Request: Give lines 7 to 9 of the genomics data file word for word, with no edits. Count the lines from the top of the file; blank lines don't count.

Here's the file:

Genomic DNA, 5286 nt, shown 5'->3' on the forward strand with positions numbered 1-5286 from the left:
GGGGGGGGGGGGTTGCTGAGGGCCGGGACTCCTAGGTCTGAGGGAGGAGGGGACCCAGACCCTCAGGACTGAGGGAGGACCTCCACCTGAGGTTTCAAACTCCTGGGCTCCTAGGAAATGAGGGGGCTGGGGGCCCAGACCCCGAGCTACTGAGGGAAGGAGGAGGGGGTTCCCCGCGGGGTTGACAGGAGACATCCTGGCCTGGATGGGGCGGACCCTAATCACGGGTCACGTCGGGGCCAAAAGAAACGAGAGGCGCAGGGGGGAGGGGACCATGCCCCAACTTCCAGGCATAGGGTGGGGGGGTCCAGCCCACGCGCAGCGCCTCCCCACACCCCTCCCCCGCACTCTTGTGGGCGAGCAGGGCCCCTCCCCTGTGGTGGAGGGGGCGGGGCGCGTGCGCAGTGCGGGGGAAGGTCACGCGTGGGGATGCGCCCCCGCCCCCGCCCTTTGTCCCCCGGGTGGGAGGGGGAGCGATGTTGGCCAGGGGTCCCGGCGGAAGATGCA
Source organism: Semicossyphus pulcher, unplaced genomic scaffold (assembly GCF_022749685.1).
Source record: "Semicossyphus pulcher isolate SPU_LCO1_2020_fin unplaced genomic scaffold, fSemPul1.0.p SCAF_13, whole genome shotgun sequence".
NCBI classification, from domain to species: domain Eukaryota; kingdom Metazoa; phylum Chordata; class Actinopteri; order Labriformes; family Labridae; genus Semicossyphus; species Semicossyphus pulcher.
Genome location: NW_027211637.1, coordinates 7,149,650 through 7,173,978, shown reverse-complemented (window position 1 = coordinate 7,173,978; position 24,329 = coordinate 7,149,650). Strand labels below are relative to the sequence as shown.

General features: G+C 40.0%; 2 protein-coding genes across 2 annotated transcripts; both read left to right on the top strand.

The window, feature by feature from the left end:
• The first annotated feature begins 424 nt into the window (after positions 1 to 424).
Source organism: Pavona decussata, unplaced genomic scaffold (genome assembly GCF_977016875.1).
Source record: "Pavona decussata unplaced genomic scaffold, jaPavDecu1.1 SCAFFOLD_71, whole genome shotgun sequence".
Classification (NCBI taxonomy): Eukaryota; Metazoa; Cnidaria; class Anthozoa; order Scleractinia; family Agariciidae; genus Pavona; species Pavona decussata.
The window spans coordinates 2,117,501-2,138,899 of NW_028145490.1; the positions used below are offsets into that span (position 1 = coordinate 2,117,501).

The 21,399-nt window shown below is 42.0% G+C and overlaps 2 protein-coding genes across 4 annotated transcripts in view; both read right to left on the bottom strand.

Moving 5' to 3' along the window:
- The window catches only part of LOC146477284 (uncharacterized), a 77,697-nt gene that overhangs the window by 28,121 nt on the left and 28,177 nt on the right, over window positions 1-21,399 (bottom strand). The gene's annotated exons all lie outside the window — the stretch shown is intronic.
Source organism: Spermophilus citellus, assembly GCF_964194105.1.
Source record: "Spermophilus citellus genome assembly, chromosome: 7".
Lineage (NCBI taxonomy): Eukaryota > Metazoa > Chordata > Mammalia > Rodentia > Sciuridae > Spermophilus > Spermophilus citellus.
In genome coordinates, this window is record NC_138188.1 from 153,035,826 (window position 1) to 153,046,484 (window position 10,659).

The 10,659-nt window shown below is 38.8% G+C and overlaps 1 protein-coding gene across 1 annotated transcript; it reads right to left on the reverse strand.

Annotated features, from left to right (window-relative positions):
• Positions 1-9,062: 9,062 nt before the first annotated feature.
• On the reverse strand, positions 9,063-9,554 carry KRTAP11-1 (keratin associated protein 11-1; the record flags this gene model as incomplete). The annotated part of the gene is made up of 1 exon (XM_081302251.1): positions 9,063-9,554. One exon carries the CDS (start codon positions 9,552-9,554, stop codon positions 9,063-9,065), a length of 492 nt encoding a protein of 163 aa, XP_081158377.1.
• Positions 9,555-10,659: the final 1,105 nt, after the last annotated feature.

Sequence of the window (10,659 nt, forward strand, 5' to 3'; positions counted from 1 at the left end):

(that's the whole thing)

General features: G+C 40.0%; 2 protein-coding genes across 2 annotated transcripts; both read left to right on the top strand.

The window, feature by feature from the left end:
• The first annotated feature begins 424 nt into the window (after positions 1 to 424).